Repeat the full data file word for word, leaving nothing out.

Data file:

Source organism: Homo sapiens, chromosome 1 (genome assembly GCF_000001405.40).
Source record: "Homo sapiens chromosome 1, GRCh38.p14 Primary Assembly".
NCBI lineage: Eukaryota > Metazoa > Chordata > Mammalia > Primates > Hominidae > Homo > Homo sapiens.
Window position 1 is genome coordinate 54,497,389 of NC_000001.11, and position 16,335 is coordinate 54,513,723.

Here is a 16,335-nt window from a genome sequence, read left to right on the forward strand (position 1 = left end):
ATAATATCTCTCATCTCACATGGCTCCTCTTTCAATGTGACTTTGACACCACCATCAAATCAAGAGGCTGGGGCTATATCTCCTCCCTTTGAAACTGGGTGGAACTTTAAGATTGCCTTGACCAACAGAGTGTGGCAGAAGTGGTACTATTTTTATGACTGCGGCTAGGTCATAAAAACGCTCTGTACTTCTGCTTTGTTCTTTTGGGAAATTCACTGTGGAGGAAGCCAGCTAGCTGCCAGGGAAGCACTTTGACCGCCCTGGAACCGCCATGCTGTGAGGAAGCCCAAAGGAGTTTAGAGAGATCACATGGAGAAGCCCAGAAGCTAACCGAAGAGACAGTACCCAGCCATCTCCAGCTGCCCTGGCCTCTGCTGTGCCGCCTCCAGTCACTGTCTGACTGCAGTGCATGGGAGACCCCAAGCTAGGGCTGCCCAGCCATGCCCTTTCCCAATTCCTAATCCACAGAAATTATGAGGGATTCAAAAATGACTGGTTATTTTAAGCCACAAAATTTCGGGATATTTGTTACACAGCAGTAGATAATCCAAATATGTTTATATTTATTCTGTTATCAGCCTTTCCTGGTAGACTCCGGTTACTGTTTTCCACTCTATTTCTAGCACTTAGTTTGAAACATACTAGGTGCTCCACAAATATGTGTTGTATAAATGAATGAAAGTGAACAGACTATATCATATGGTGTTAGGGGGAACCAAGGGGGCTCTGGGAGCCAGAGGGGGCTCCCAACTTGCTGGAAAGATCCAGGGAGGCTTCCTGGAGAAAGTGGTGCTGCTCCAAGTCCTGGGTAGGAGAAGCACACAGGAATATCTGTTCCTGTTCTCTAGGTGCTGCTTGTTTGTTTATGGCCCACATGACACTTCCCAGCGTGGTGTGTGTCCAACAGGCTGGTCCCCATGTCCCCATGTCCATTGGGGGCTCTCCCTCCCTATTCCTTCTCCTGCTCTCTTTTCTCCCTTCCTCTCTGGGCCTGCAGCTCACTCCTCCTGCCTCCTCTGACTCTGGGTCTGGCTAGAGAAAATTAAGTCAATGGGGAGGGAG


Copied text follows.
Source organism: Homo sapiens, chromosome 1 (genome assembly GCF_000001405.40).
Source record: "Homo sapiens chromosome 1, GRCh38.p14 Primary Assembly".
NCBI lineage: Eukaryota > Metazoa > Chordata > Mammalia > Primates > Hominidae > Homo > Homo sapiens.
Window position 1 is genome coordinate 54,497,389 of NC_000001.11, and position 16,335 is coordinate 54,513,723.

Here is a 16,335-nt window from a genome sequence, read left to right on the forward strand (position 1 = left end):
ATAATATCTCTCATCTCACATGGCTCCTCTTTCAATGTGACTTTGACACCACCATCAAATCAAGAGGCTGGGGCTATATCTCCTCCCTTTGAAACTGGGTGGAACTTTAAGATTGCCTTGACCAACAGAGTGTGGCAGAAGTGGTACTATTTTTATGACTGCGGCTAGGTCATAAAAACGCTCTGTACTTCTGCTTTGTTCTTTTGGGAAATTCACTGTGGAGGAAGCCAGCTAGCTGCCAGGGAAGCACTTTGACCGCCCTGGAACCGCCATGCTGTGAGGAAGCCCAAAGGAGTTTAGAGAGATCACATGGAGAAGCCCAGAAGCTAACCGAAGAGACAGTACCCAGCCATCTCCAGCTGCCCTGGCCTCTGCTGTGCCGCCTCCAGTCACTGTCTGACTGCAGTGCATGGGAGACCCCAAGCTAGGGCTGCCCAGCCATGCCCTTTCCCAATTCCTAATCCACAGAAATTATGAGGGATTCAAAAATGACTGGTTATTTTAAGCCACAAAATTTCGGGATATTTGTTACACAGCAGTAGATAATCCAAATATGTTTATATTTATTCTGTTATCAGCCTTTCCTGGTAGACTCCGGTTACTGTTTTCCACTCTATTTCTAGCACTTAGTTTGAAACATACTAGGTGCTCCACAAATATGTGTTGTATAAATGAATGAAAGTGAACAGACTATATCATATGGTGTTAGGGGGAACCAAGGGGGCTCTGGGAGCCAGAGGGGGCTCCCAACTTGCTGGAAAGATCCAGGGAGGCTTCCTGGAGAAAGTGGTGCTGCTCCAAGTCCTGGGTAGGAGAAGCACACAGGAATATCTGTTCCTGTTCTCTAGGTGCTGCTTGTTTGTTTATGGCCCACATGACACTTCCCAGCGTGGTGTGTGTCCAACAGGCTGGTCCCCATGTCCCCATGTCCATTGGGGGCTCTCCCTCCCTATTCCTTCTCCTGCTCTCTTTTCTCCCTTCCTCTCTGGGCCTGCAGCTCACTCCTCCTGCCTCCTCTGACTCTGGGTCTGGCTAGAGAAAATTAAGTCAATGGGGAGGGAG